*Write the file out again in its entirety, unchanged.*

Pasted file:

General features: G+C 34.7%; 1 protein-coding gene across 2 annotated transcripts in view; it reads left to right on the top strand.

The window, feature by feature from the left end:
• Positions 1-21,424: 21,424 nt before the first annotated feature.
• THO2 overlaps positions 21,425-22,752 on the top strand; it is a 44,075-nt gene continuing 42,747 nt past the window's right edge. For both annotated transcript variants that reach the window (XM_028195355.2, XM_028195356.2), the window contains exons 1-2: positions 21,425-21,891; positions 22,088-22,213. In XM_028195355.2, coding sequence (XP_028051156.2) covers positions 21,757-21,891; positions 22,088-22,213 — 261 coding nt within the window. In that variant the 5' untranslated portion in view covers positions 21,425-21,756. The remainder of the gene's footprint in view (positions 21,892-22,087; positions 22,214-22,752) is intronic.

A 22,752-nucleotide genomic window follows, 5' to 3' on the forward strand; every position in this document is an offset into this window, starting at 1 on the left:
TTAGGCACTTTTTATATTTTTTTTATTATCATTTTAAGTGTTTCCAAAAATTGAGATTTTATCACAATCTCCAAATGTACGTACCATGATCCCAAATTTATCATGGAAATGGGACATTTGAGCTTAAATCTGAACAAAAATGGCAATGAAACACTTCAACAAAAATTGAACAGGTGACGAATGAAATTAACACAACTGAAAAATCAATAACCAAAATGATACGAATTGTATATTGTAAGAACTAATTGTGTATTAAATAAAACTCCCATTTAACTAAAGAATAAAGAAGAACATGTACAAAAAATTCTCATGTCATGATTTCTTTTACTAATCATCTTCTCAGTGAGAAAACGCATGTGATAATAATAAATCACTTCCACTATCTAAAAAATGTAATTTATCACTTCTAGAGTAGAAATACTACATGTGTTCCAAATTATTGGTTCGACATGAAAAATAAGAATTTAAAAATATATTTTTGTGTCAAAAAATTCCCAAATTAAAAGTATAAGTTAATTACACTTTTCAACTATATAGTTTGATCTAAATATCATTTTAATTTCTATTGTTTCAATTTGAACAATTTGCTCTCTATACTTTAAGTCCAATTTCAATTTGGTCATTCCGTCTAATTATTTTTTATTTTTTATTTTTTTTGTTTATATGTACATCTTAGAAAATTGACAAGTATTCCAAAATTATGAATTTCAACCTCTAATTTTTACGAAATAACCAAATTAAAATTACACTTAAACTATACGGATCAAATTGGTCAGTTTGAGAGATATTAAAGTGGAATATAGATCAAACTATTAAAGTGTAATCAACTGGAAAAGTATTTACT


General features: G+C 34.7%; 1 protein-coding gene across 2 annotated transcripts in view; it reads left to right on the top strand.

The window, feature by feature from the left end:
• Positions 1-21,424: 21,424 nt before the first annotated feature.
• THO2 overlaps positions 21,425-22,752 on the top strand; it is a 44,075-nt gene continuing 42,747 nt past the window's right edge. For both annotated transcript variants that reach the window (XM_028195355.2, XM_028195356.2), the window contains exons 1-2: positions 21,425-21,891; positions 22,088-22,213. In XM_028195355.2, coding sequence (XP_028051156.2) covers positions 21,757-21,891; positions 22,088-22,213 — 261 coding nt within the window. In that variant the 5' untranslated portion in view covers positions 21,425-21,756. The remainder of the gene's footprint in view (positions 21,892-22,087; positions 22,214-22,752) is intronic.

A 22,752-nucleotide genomic window follows, 5' to 3' on the forward strand; every position in this document is an offset into this window, starting at 1 on the left:
TTAGGCACTTTTTATATTTTTTTTATTATCATTTTAAGTGTTTCCAAAAATTGAGATTTTATCACAATCTCCAAATGTACGTACCATGATCCCAAATTTATCATGGAAATGGGACATTTGAGCTTAAATCTGAACAAAAATGGCAATGAAACACTTCAACAAAAATTGAACAGGTGACGAATGAAATTAACACAACTGAAAAATCAATAACCAAAATGATACGAATTGTATATTGTAAGAACTAATTGTGTATTAAATAAAACTCCCATTTAACTAAAGAATAAAGAAGAACATGTACAAAAAATTCTCATGTCATGATTTCTTTTACTAATCATCTTCTCAGTGAGAAAACGCATGTGATAATAATAAATCACTTCCACTATCTAAAAAATGTAATTTATCACTTCTAGAGTAGAAATACTACATGTGTTCCAAATTATTGGTTCGACATGAAAAATAAGAATTTAAAAATATATTTTTGTGTCAAAAAATTCCCAAATTAAAAGTATAAGTTAATTACACTTTTCAACTATATAGTTTGATCTAAATATCATTTTAATTTCTATTGTTTCAATTTGAACAATTTGCTCTCTATACTTTAAGTCCAATTTCAATTTGGTCATTCCGTCTAATTATTTTTTATTTTTTATTTTTTTTGTTTATATGTACATCTTAGAAAATTGACAAGTATTCCAAAATTATGAATTTCAACCTCTAATTTTTACGAAATAACCAAATTAAAATTACACTTAAACTATACGGATCAAATTGGTCAGTTTGAGAGATATTAAAGTGGAATATAGATCAAACTATTAAAGTGTAATCAACTGGAAAAGTATTTACT